The study on the future of Auckland Port to be released on Friday is likely to recommend a “super port” near Waimangu Point in the Firth of Thames to be built within the next 35 years.
And the port is likely to replace both Auckland and Tauranga.
POLITIK understands the study will reject the Manukau Harbour proposal because it would pose huge technical and resource consent challenges.
Northland has also been rejected because of the difficulty transporting cargo backwoods and forwards across Auckland city. POLITIK has spoken to two sources close to the Study Group and has been briefed on the details of the report.
One source says offers several advantages:
- There is 15m of water depth almost right to the shore
- It is closer to South Auckland
- And it is closer to the Waikato
Ports of Auckland
Phil Goff is the latest politician to suggest moving the port. But it is damn expensive to move a port.
Now some idiots are suggesting that Manukau Harbour is the preferred option.
A leaked draft report into the future of Auckland’s ports has revealed it could be relocated to the Manukau Harbour.
But that option would cost billions of dollars, and there are concerns it might not even be safe.
Auckland’s port is a hive of activity right in the middle of the CBD. But as more and more freight comes in, there’s less space for it.
“The first decision is: are you going to expand out into the harbour or are you going to find an alternative location?” says mayoral candidate Phil Goff.
In a draft report leaked to The Nation, the Port Future Study panel examined alternatives like expanding the current port and relocating it.
The preferred relocation option is Manukau Harbour, followed by Thames and Muriwai.
Mr Goff wants it moved. He says expanding into the Waitemata isn’t an option, nor is staying put.
“Those 75 hectares can be used for far better revenue-raising purposes — high-value residential and commercial public space,” he says.
But the Manukau option has its pitfalls. The channel would need to be dredged to make it deeper, and that would cost billions of dollars. Also the mouth of the harbour is a well-known danger zone for shipping.
Auckland mayoral candidate Phil Goff is pushing for the Ports of Auckland to be shifted, telling The Nation programme that by the time the port reaches capacity, it’ll be too late to make a change.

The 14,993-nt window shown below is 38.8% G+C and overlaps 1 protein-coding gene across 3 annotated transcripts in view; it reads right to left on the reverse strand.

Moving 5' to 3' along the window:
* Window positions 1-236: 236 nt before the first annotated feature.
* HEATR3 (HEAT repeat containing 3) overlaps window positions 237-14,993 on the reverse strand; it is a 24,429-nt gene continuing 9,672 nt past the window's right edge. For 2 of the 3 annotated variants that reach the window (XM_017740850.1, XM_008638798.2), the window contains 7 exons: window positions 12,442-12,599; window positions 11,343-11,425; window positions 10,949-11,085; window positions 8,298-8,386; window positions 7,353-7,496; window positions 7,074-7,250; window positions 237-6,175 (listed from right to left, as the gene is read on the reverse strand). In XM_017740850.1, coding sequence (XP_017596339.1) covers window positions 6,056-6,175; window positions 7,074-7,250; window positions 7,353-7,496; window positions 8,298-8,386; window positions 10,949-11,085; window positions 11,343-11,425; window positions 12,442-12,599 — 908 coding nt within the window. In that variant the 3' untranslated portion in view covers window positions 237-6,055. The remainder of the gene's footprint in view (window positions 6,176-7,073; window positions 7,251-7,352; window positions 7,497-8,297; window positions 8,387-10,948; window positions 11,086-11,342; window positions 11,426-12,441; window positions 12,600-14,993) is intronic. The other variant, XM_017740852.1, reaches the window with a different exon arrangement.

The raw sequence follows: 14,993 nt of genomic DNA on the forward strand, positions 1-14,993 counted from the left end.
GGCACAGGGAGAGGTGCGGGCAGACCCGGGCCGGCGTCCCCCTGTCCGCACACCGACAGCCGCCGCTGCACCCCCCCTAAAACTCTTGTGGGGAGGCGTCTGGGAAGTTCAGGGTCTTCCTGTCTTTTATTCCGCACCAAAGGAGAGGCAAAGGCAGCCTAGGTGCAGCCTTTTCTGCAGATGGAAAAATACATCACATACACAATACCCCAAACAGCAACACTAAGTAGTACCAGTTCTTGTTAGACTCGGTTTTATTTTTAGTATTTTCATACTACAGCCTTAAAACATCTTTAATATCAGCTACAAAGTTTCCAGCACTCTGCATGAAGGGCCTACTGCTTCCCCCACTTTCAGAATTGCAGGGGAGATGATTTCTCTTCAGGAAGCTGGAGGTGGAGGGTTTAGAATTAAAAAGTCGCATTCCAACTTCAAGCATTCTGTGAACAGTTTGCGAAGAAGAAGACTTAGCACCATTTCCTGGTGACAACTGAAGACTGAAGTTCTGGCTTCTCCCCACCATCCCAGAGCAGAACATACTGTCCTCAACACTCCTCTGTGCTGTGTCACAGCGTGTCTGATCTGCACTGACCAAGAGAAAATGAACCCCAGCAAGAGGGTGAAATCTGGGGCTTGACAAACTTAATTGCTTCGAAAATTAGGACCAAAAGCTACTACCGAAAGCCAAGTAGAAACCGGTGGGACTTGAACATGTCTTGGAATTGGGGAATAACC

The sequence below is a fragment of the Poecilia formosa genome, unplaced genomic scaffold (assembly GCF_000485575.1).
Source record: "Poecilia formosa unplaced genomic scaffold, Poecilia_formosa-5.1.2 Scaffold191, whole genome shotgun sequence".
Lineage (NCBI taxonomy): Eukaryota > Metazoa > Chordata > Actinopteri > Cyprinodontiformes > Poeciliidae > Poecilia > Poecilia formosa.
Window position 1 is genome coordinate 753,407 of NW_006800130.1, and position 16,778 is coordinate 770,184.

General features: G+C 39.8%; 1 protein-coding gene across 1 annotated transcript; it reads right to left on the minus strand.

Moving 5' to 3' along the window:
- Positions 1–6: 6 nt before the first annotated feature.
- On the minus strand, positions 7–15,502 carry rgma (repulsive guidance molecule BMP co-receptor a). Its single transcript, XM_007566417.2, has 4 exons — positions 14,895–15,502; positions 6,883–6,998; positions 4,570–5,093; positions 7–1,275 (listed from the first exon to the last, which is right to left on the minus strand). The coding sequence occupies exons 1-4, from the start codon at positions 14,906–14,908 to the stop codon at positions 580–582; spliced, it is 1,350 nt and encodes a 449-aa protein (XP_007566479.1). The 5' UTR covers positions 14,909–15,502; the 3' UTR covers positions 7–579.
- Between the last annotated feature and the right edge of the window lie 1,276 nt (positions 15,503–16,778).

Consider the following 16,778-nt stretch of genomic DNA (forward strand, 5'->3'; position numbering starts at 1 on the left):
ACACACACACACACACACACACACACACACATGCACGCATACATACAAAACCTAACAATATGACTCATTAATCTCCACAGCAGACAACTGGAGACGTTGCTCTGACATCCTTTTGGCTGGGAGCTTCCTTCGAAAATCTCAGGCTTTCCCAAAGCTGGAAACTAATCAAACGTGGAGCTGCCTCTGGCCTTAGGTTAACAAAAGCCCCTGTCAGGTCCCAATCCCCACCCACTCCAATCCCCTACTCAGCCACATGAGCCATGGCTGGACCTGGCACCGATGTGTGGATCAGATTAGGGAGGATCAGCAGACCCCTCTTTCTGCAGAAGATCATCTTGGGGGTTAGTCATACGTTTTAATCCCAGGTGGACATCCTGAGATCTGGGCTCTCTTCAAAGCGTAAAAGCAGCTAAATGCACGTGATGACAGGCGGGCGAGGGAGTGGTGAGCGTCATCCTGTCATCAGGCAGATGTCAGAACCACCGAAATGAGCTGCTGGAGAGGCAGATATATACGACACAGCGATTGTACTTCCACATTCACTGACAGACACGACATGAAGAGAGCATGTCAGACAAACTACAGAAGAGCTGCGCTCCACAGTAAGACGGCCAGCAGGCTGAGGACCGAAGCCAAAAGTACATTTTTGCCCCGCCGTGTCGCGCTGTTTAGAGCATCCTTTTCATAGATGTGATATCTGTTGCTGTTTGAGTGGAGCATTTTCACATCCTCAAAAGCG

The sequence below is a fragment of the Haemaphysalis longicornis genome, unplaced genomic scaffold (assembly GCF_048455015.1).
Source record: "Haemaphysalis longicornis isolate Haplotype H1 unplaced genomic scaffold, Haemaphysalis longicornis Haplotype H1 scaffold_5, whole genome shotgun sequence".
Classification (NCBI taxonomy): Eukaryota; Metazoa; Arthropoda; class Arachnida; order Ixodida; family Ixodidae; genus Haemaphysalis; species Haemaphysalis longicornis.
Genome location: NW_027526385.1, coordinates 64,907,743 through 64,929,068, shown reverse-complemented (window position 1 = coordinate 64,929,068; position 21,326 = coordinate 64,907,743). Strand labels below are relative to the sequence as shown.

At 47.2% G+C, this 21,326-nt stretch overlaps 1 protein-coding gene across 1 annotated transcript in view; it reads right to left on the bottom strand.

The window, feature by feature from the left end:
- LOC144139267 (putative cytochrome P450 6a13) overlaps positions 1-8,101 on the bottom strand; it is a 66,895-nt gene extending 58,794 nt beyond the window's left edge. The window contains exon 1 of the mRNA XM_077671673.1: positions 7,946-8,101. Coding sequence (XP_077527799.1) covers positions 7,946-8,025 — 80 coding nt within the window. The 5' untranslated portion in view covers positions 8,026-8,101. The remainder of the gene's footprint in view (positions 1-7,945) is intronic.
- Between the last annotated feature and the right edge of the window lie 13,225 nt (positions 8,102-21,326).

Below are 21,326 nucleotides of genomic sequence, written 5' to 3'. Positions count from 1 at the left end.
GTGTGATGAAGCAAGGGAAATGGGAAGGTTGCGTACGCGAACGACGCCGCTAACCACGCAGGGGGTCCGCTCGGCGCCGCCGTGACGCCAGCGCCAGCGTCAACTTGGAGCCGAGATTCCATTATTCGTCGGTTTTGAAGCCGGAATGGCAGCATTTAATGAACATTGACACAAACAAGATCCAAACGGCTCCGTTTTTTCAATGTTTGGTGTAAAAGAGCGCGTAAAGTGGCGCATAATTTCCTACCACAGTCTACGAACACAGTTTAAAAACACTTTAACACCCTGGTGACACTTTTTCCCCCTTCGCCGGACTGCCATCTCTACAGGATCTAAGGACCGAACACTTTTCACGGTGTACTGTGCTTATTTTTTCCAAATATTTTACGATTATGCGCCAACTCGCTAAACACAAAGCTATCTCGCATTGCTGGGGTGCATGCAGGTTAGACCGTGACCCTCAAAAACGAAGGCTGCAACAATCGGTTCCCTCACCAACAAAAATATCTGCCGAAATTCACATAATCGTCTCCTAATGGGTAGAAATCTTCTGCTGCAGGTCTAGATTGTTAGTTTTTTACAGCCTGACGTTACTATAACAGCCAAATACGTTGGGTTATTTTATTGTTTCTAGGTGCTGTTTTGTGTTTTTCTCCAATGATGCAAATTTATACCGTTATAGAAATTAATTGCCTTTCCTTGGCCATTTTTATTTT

While Manukau, Muriwai and the Firth of Thames have all been floated as possible future sites for the port, in the interim Mr Goff’s backing Whangarei’s Northport.
Valuable land in the CBD is being wasted on used cars and containers coming into the country, Mr Goff argues, and in only three to 12 years room is going to run out.
“What you can do as an interim is that you can move the used cars off the wharves in Auckland and you could put them in Northport.”
And it’ll cost less than the estimated $5 billion to shift the port.
“The chief executive of Northport has told me that he can deliver the cars to the consumer in Auckland for the same price as they get it from those cars sitting on really expensive real estate,” Mr Goff tells The Nation.
John Palino wants the port moved and provided some analysis on how that might be achieved. Vic Crone also wants it moved but has no idea how to move it, it’s just blocking her view. Phil Goff is just echoing what his corporate donors are saying.
Mark Thomas says that people will be living on Mars before the port is ever moved, and he’s right.
Even if Auckland Council’s Port Future Study recommends moving Auckland’s downtown wharves, mayoral contender Mark Thomas says it will be pie in the sky.
Mr Thomas says people will be “living on Mars” before the port is moved as there are higher priorities for the city.
He says the port is a low priority for the thousands of Aucklanders he has spoken to during his campaigning. Read more »
Vic Crone is feeding nice stories to Bernard Orsman constantly now.
But if you actually look at what she is saying it is just more corporate weasel words with no promises for anything other than more weasel words and meetings,
Auckland mayoral candidate Vic Crone is promising to look at relocating the city’s port, saying its current downtown location is obsolete.
The port, she says, will be unable to keep up with the growth of Auckland in the next 50 years unless is expands further into the harbour.
“The community has spoken loudly and clearly,” Ms Crone said in a speech to the Committee for Auckland today.
“As mayor I will commit to leading a robust decision-making process to seek out a new home and transition our port there.”
Vic Crone’s handlers are keeping her away from unscripted comments, meaning she is running a very boring, conventional campaign. The problem is that every time she says something she manages to demonstrate a lack of knowledge of basic facts.
Her views on the waterfront are interesting to say the least.
“I do think we need to move the port over a period of time and give Aucklanders back their waterfront. Then I’d like the people of Auckland to have a say in what we ultimately do with this space,” she said.
There she is wanting a “conversation” again. This comment, though, seemed a little dopey because I had always understood Auckland was built up around the Port, and the Port was the real reason Auckland grew as a city. A quick search on Wikipedia seemed to confirm this: Read more »